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Updated: Frontier’s Free DSL Speed Downgrades; West Virginians Wonder Where the Better Broadband Is

Phillip Dampier February 9, 2012 Broadband Speed, Competition, Consumer News, Frontier, Rural Broadband 12 Comments

Broadband life in Frankford, Greenbrier County, W.V. may be slow, but few customers of Frontier Communications thought things could get even slower.  And then they did.

Stop the Cap! reader DJ has been frustrated with the performance of his phone company — Frontier, that took control of Verizon’s landline network across the state.  Verizon rarely got the hopes up for customers waiting more than a decade for broadband service to reach them.  Dana Waldo, Frontier’s senior vice president and general manager did, telling West Virginians Frontier would propel the Mountain State from its current rank of 47th in the country to the top 5.  Achieving that goal seems unlikely when the company quietly reduces some customers’ broadband speeds.

“We are on the High Speed Max plan which gives us, or should I say gave us 3.5Mbps,” DJ shares.  Although his phone line supported that speed, Frontier’s congested network could not, especially at night when speeds dropped dramatically.  It took several months for Frontier to upgrade local facilities in the county to better manage the broadband demands of customers who pay $110 a month for DSL and phone service.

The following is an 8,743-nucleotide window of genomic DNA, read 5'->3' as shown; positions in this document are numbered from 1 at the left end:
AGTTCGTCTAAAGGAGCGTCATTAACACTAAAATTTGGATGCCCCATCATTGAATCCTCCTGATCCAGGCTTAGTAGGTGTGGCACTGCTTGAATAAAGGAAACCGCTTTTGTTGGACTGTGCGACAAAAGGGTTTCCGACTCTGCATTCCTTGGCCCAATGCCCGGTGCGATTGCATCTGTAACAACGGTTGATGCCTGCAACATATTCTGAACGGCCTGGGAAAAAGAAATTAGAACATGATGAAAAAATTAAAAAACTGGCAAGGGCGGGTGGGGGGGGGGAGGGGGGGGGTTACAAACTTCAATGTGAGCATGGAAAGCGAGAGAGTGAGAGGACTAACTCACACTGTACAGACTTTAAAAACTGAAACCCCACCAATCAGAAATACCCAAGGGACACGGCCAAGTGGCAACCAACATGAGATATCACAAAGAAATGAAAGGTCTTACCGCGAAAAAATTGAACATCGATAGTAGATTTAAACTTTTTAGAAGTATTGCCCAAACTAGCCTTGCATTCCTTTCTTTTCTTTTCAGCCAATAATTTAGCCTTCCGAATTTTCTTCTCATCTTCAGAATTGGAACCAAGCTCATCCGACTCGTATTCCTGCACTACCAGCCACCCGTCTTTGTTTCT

Frontier representatives promised the Pocahontas Times further upgrades were on the way by February of 2011, DJ says. February came and went and promised speeds of 5Mbps never arrived and Frontier representatives told DJ they didn’t know a thing about a 5Mbps broadband plan.

Fast forward to last spring: Frontier’s website suddenly advertised speeds up to 12Mbps.

Frontier's Mysterious Upgrade List

“I first contacted them through their Twitter account and was told I could receive 8Mbps, went through all the processes and a few days later I was told I [already] had the maximum speed available for my area and nothing was ever done,” DJ writes.

The Phantom “Network Upgrades” List

More discouraging to DJ was the surprise appearance of a Network Upgrades listing on the company’s website that again promised better days for customers in states like West Virginia.

“The geniuses at Frontier listed us as Frankfort instead of Frankford but either way we were listed to get upgrades at the end of [this past] November,” DJ says. “The date came, the date passed. Never once did I see a Frontier truck out working. I still found myself [with] 3.5Mbps and after being lied to about upgrades for the third time in a few years I was ticked.”

Frontier representatives would later wonder where DJ obtained the Network Upgrades list, which has since disappeared from the company’s website.  Stop the Cap! has an archived copy here (PDF).

The worst part of DJ’s story came on Jan. 24, when Frontier reduced his speed from 3.5Mbps to 1.3Mbps without notice or explanation.  Frontier, the phone company that provides free speed decreases for customers, is not part of any marketing plan DJ knows about, so he began calling the company for answers.